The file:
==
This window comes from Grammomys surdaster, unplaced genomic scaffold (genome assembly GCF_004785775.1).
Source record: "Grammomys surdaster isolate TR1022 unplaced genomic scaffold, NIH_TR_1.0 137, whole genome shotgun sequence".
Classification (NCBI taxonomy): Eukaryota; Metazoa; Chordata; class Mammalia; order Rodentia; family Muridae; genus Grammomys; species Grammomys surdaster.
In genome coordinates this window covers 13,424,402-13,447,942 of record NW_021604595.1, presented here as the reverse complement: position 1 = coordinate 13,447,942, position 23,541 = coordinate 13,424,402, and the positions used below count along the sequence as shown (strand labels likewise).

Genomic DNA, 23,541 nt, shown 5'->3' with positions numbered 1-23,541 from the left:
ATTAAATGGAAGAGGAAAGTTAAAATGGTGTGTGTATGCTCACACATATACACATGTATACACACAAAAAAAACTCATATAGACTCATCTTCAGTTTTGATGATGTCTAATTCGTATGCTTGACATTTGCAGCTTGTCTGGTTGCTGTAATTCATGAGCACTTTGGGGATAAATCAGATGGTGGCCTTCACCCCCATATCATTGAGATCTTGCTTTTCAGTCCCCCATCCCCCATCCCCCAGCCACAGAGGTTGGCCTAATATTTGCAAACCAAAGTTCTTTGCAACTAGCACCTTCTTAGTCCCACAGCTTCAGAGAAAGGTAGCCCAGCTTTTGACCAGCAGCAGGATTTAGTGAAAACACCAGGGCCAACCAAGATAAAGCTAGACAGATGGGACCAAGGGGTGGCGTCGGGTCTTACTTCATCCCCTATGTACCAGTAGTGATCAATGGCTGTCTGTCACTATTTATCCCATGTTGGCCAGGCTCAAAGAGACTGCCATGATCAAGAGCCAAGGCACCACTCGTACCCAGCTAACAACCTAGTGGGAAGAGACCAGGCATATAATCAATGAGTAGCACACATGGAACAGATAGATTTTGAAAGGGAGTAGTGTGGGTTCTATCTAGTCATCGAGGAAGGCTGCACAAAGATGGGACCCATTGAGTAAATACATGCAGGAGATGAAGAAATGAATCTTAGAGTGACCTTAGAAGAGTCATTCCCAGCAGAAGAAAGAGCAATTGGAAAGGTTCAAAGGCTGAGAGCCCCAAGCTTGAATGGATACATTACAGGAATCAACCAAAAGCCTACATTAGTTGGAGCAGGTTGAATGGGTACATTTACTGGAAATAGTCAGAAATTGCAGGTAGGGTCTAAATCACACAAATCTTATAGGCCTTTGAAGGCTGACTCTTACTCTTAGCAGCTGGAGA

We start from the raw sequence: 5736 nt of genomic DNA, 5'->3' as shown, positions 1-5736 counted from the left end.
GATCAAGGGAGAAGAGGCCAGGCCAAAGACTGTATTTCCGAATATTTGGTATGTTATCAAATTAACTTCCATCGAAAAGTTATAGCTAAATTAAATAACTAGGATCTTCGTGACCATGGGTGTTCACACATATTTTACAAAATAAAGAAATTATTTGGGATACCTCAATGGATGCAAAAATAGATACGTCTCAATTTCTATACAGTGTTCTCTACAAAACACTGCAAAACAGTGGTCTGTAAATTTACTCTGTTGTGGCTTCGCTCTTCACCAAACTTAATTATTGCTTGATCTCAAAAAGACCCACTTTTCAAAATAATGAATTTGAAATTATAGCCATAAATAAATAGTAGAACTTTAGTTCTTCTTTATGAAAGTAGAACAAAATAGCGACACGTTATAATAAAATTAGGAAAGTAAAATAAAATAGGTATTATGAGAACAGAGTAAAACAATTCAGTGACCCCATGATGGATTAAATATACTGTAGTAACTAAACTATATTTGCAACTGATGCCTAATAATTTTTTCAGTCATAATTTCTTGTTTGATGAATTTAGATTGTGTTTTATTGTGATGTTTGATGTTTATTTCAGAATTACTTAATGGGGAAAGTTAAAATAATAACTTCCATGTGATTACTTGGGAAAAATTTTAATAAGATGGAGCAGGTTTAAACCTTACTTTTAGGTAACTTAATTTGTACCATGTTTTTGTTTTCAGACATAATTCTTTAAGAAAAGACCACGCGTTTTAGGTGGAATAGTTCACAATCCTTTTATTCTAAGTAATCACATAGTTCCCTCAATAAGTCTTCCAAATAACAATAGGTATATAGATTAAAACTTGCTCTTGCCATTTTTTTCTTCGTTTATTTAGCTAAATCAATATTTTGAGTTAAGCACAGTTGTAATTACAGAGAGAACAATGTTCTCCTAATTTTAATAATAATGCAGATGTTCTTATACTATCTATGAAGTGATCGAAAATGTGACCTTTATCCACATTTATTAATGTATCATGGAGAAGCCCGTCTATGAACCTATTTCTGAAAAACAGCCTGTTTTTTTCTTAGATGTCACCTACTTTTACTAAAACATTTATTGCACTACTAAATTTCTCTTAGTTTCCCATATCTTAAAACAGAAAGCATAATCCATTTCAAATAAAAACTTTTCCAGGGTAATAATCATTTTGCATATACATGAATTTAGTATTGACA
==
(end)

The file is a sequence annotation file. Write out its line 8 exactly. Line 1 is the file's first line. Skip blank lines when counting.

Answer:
GATCAAGGGAGAAGAGGCCAGGCCAAAGACTGTATTTCCGAATATTTGGTATGTTATCAAATTAACTTCCATCGAAAAGTTATAGCTAAATTAAATAACTAGGATCTTCGTGACCATGGGTGTTCACACATATTTTACAAAATAAAGAAATTATTTGGGATACCTCAATGGATGCAAAAATAGATACGTCTCAATTTCTATACAGTGTTCTCTACAAAACACTGCAAAACAGTGGTCTGTAAATTTACTCTGTTGTGGCTTCGCTCTTCACCAAACTTAATTATTGCTTGATCTCAAAAAGACCCACTTTTCAAAATAATGAATTTGAAATTATAGCCATAAATAAATAGTAGAACTTTAGTTCTTCTTTATGAAAGTAGAACAAAATAGCGACACGTTATAATAAAATTAGGAAAGTAAAATAAAATAGGTATTATGAGAACAGAGTAAAACAATTCAGTGACCCCATGATGGATTAAATATACTGTAGTAACTAAACTATATTTGCAACTGATGCCTAATAATTTTTTCAGTCATAATTTCTTGTTTGATGAATTTAGATTGTGTTTTATTGTGATGTTTGATGTTTATTTCAGAATTACTTAATGGGGAAAGTTAAAATAATAACTTCCATGTGATTACTTGGGAAAAATTTTAATAAGATGGAGCAGGTTTAAACCTTACTTTTAGGTAACTTAATTTGTACCATGTTTTTGTTTTCAGACATAATTCTTTAAGAAAAGACCACGCGTTTTAGGTGGAATAGTTCACAATCCTTTTATTCTAAGTAATCACATAGTTCCCTCAATAAGTCTTCCAAATAACAATAGGTATATAGATTAAAACTTGCTCTTGCCATTTTTTTCTTCGTTTATTTAGCTAAATCAATATTTTGAGTTAAGCACAGTTGTAATTACAGAGAGAACAATGTTCTCCTAATTTTAATAATAATGCAGATGTTCTTATACTATCTATGAAGTGATCGAAAATGTGACCTTTATCCACATTTATTAATGTATCATGGAGAAGCCCGTCTATGAACCTATTTCTGAAAAACAGCCTGTTTTTTTCTTAGATGTCACCTACTTTTACTAAAACATTTATTGCACTACTAAATTTCTCTTAGTTTCCCATATCTTAAAACAGAAAGCATAATCCATTTCAAATAAAAACTTTTCCAGGGTAATAATCATTTTGCATATACATGAATTTAGTATTGACA